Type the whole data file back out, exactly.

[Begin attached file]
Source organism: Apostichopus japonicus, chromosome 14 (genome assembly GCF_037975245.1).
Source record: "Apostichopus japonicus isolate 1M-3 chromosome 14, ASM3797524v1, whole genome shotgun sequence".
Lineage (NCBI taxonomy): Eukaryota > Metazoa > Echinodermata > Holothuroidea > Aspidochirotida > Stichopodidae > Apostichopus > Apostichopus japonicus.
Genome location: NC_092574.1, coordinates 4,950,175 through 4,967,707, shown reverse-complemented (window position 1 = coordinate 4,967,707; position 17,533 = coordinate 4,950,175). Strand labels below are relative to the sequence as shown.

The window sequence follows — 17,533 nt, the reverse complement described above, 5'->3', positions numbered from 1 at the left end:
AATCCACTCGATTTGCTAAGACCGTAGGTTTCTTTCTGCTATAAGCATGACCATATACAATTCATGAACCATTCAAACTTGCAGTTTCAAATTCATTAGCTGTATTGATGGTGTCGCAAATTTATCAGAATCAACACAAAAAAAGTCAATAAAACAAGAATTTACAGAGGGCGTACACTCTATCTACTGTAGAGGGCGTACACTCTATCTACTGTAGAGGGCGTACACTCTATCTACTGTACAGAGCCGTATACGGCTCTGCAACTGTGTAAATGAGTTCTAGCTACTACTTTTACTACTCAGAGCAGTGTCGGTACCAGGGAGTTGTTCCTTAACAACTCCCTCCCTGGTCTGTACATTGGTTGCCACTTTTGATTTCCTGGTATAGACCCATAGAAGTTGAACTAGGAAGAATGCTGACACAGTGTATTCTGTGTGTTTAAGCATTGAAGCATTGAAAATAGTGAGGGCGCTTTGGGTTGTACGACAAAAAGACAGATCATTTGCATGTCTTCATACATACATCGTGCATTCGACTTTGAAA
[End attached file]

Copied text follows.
Source organism: Apostichopus japonicus, chromosome 14 (genome assembly GCF_037975245.1).
Source record: "Apostichopus japonicus isolate 1M-3 chromosome 14, ASM3797524v1, whole genome shotgun sequence".
Lineage (NCBI taxonomy): Eukaryota > Metazoa > Echinodermata > Holothuroidea > Aspidochirotida > Stichopodidae > Apostichopus > Apostichopus japonicus.
Genome location: NC_092574.1, coordinates 4,950,175 through 4,967,707, shown reverse-complemented (window position 1 = coordinate 4,967,707; position 17,533 = coordinate 4,950,175). Strand labels below are relative to the sequence as shown.

The window sequence follows — 17,533 nt, the reverse complement described above, 5'->3', positions numbered from 1 at the left end:
AATCCACTCGATTTGCTAAGACCGTAGGTTTCTTTCTGCTATAAGCATGACCATATACAATTCATGAACCATTCAAACTTGCAGTTTCAAATTCATTAGCTGTATTGATGGTGTCGCAAATTTATCAGAATCAACACAAAAAAAGTCAATAAAACAAGAATTTACAGAGGGCGTACACTCTATCTACTGTAGAGGGCGTACACTCTATCTACTGTAGAGGGCGTACACTCTATCTACTGTACAGAGCCGTATACGGCTCTGCAACTGTGTAAATGAGTTCTAGCTACTACTTTTACTACTCAGAGCAGTGTCGGTACCAGGGAGTTGTTCCTTAACAACTCCCTCCCTGGTCTGTACATTGGTTGCCACTTTTGATTTCCTGGTATAGACCCATAGAAGTTGAACTAGGAAGAATGCTGACACAGTGTATTCTGTGTGTTTAAGCATTGAAGCATTGAAAATAGTGAGGGCGCTTTGGGTTGTACGACAAAAAGACAGATCATTTGCATGTCTTCATACATACATCGTGCATTCGACTTTGAAA